Sunday, January 22, 2006

Memoirs of a Geisha

I watched Memoirs of a Geisha this weekend and it was an odd experience to say the least. I mean, the story was good, but why were all those people speaking English when they are in Japan? And why are many of the actors Chinese when, again, this is supposed to be Japan? Japanese speakers have a different accent when they speak English than Chinese speakers of English. Everytime a Chinese actor spoke, I was like, they are *so* not Japanese! But more than anything was that here are all of these Japanese characters speaking English to each other with the occasionaly "Arigatou gozaimasu" thrown in for what? Cultural effect? Ooh, exotic when they choose to speak their own language at random moments, isn't it? I understand that this is a movie about Japan made for English speaking cultures, but really, it's just silly. Why can't English speaking audiences just stop being lazy and read some damned subtitles? Why can't Hollywood cast actors who are actually of the culture that is being portrayed? I complain because the story was basically a good one but it was just so odd to watch it now that I've lived in Japan for the past year and a half. It just doesn't match the reality. No film or book can, but I think that there is such a thing as falling short of even the basic illusion that a film or book can make of reality. I'll have to read the book, because the story was pretty good.


Blogger Jody (White) and Juan Leon said...

I can't believe you haven't read the book. That was sooooooo like 5 years ago. Actually, I haven't read it in a while... can I borrow it when you are through? ;)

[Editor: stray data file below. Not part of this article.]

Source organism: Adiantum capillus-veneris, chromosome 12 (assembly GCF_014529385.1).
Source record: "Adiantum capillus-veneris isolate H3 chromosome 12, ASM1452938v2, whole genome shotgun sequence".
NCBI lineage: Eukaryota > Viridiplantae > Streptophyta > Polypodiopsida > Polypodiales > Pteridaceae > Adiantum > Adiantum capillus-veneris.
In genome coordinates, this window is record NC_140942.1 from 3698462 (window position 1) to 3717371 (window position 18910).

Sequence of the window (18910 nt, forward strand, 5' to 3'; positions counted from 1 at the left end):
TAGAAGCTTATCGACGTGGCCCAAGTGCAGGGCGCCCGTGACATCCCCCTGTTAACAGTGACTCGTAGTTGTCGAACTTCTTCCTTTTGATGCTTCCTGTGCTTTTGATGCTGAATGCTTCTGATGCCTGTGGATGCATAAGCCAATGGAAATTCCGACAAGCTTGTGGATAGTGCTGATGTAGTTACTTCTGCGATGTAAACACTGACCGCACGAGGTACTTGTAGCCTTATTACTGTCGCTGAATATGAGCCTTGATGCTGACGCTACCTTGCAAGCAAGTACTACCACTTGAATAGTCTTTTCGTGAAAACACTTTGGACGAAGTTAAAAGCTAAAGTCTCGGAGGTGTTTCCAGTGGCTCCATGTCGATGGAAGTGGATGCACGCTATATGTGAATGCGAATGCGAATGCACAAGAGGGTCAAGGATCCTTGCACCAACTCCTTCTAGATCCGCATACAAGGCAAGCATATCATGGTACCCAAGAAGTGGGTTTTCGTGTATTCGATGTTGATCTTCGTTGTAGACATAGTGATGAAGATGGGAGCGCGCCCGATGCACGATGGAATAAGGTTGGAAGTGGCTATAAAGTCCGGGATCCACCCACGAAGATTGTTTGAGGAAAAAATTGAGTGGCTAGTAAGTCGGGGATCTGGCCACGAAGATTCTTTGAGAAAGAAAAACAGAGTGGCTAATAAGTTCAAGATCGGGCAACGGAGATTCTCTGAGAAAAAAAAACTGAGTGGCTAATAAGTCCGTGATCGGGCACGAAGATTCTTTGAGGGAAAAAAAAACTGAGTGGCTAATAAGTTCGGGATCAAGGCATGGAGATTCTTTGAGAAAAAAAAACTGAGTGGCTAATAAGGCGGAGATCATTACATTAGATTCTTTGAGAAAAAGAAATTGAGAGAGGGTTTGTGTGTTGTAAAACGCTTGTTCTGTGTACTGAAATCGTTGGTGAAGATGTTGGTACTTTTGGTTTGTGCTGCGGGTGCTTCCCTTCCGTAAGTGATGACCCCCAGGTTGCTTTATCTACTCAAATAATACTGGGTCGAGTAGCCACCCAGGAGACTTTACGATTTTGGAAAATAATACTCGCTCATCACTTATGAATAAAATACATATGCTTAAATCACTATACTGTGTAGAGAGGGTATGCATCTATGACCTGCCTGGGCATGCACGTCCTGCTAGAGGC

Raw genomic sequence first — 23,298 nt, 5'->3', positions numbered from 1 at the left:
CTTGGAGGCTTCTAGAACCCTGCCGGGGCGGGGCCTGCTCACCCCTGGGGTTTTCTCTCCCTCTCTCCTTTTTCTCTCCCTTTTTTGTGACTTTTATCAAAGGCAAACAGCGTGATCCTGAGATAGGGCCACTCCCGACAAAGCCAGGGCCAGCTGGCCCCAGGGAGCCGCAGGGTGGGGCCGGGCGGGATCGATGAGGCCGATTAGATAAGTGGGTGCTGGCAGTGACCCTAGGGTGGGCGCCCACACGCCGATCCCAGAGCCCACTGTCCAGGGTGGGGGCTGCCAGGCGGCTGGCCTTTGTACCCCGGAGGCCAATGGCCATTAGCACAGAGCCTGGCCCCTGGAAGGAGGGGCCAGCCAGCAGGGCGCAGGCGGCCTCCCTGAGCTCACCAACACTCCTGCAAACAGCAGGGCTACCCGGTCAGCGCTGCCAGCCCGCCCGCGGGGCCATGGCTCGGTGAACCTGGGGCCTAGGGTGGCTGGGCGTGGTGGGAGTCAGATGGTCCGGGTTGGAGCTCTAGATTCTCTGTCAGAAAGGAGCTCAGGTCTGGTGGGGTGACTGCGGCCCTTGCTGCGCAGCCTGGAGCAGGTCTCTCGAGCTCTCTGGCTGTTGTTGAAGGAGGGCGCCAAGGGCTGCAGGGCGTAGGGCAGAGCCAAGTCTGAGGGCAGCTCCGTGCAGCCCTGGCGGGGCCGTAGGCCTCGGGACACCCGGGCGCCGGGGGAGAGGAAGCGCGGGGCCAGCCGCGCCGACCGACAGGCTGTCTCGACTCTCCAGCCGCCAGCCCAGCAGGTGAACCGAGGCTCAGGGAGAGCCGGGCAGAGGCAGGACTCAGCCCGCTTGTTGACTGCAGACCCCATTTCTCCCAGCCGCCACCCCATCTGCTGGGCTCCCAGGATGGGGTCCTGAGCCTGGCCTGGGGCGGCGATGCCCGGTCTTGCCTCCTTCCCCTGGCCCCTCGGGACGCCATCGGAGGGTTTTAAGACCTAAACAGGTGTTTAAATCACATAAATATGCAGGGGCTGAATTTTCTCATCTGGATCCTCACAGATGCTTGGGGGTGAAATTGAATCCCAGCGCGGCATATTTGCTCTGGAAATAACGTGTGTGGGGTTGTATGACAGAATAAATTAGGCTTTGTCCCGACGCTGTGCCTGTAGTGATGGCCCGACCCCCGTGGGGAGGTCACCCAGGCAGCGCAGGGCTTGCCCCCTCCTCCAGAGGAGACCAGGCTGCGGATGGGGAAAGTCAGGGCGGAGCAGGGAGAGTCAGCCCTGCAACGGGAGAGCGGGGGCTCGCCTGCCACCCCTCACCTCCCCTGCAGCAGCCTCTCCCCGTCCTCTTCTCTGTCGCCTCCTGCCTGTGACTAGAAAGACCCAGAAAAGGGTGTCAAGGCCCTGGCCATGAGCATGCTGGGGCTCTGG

8:33 PM  
Blogger Christopher Barzak said...

I understand the book was originally written in English and the movie is made for an English language audience without the culture it's about really in mind at all. I'm mainly speaking to the strangeness it holds for me now that I've lived here. I mean, wouldn't you think it was odd if you watched a movie that was set in, oh let's just randomly say colonial America, but everyone was speaking Japanese? It's that sort of oddness. It just throws me off of actually being able to settle into the movie pleasurably. My favorite part was the beginning, which is all in Japanese without subtitles. At first I thought, how is anyone who doesn't undersdtand Japanese going to understand that this guy is totally selling his daughters! And then it hit me that the one time Japanese is spoken in the movie is to make English speakers feel the confusion of the sisters as they're taken away and don't understand what their father has done or why. I understood it so that effect was lost on me at first. And then there was all this English, and then Chinese people (which I'm sure won't be a problem for a lot of Westerners--we tend to not be able to tell the difference between some Asian races unless we spend some time with them) so for me, just being surrounded by Japan and Japanese and Japanese people all day everyday, it felt weird. I'm probably ruined for any Hollywood production set in Japan forever now. hehe. The only odd move about having the actors speak Japanese and using subtitles, to me, would be that the movie would lose significant viewers from even coming and giving it a try, people who just refuse to read subtitles. I think the main difference of why it was so difficult for me to get settled into it was just the difference between having lived here versus if I hadn't. I'm sure I wouldn't notice much of anything if I'd never come to Japan.